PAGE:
2004 March 28 Sunday
Bush Accused Of Being As Lax About Terrorism As Clinton

Glenn Kessler of the Washington Post sums up the reactions to Richard Clarke's arguments about the Clinton and Bush Administration responses to terrorism.

Clarke's 1998 and 2000 proposals were not formally adopted by the Clinton administration, but most of the ideas, except his call for continuous bombings of al Qaeda and Taliban targets, served informally to guide policy. Clarke submitted both proposals, along with a request for short-term actions, to the Bush team on Jan. 25, 2001. The suggestions formed the basis for the Bush strategy that was adopted nearly eight months later.

Many Clinton Administration officials thought Clarke was making a mountain out of a molehill.

"He was despised under Clinton," said Ivo H. Daalder, who worked under Clarke in the Clinton National Security Council on issues other than terrorism. James M. Lindsay, who also worked under Clarke, concurred that people "thought he was exaggerating the threat" and said he "always wanted to do more" than higher-ups approved.

A lot of Democrats are using the release of Richard Clarke's book (entitled Against All Enemies: Inside America's War On Terror) as an occasion to levy criticisms at Bush for what he did or didn't do in the first 7 months of his Administration before 9/11. I only wish these Democratic Party critics of Bush were willing to support obvious efforts that could be taken to make us safer from terrorists. For instance, we could make it far harder for terrorists to enter the country illegally and to stay illegally.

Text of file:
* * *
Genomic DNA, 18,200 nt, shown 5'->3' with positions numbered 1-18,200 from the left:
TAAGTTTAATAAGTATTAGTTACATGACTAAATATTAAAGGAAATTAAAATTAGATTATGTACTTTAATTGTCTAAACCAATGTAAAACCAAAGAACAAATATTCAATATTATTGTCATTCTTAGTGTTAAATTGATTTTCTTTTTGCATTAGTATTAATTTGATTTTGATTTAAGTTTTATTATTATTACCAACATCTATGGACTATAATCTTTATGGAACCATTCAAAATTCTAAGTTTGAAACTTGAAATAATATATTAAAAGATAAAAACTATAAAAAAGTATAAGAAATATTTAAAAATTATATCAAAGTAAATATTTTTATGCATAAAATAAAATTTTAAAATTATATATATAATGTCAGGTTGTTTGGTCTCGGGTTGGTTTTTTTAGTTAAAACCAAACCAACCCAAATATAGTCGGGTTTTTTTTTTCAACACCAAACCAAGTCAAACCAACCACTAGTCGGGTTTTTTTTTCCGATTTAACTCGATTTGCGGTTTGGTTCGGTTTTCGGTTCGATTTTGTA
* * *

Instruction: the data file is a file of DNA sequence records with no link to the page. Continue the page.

One proposal that might have stopped the 9/11 attacks would be to make all drivers license expiration dates for foreigners expire on the same date as visas expire. 9/11 terrorists Mohammed Atta and Hani Hanjour were visa violators who were pulled over for speeding. They could have been deported right then. So then why aren't the Bush Administration officials being grilled by Democrats on why they haven't enacted a requirement for drivers license expirations when visas expire? If the Democrats were sincere in their concern about stopping terrorist attacks wouldn't better ID systems be a great place to start? Identity fraud is a growing problem for a number of reasons and the terrorist threat is just one of them. But isn't the threat of terrorism alone reason enough to prevent identity fraud and to stop immigration law violations?

I'd love to see the Democrats become willing to demonstrate the sincerity of their criticisms of the Bush Administration's handling of the threat of terrorism within US borders. A good place to start would be with immigration policy. We should do a lot more to keep out the bad apples and to deport the ones who are already here. Another area where the Democrats could get ahead of Bush would be by showing a willingness to do ethnic and religious profiling of airline passengers. I'm not expecting the Democrats to embrace either tougher immigration policies or the effective use of profiling. But if they did they would help to protect us against terrorism.

Share |      By Randall Parker at 2004 March 28 02:03 AM  Terrorists Western Response


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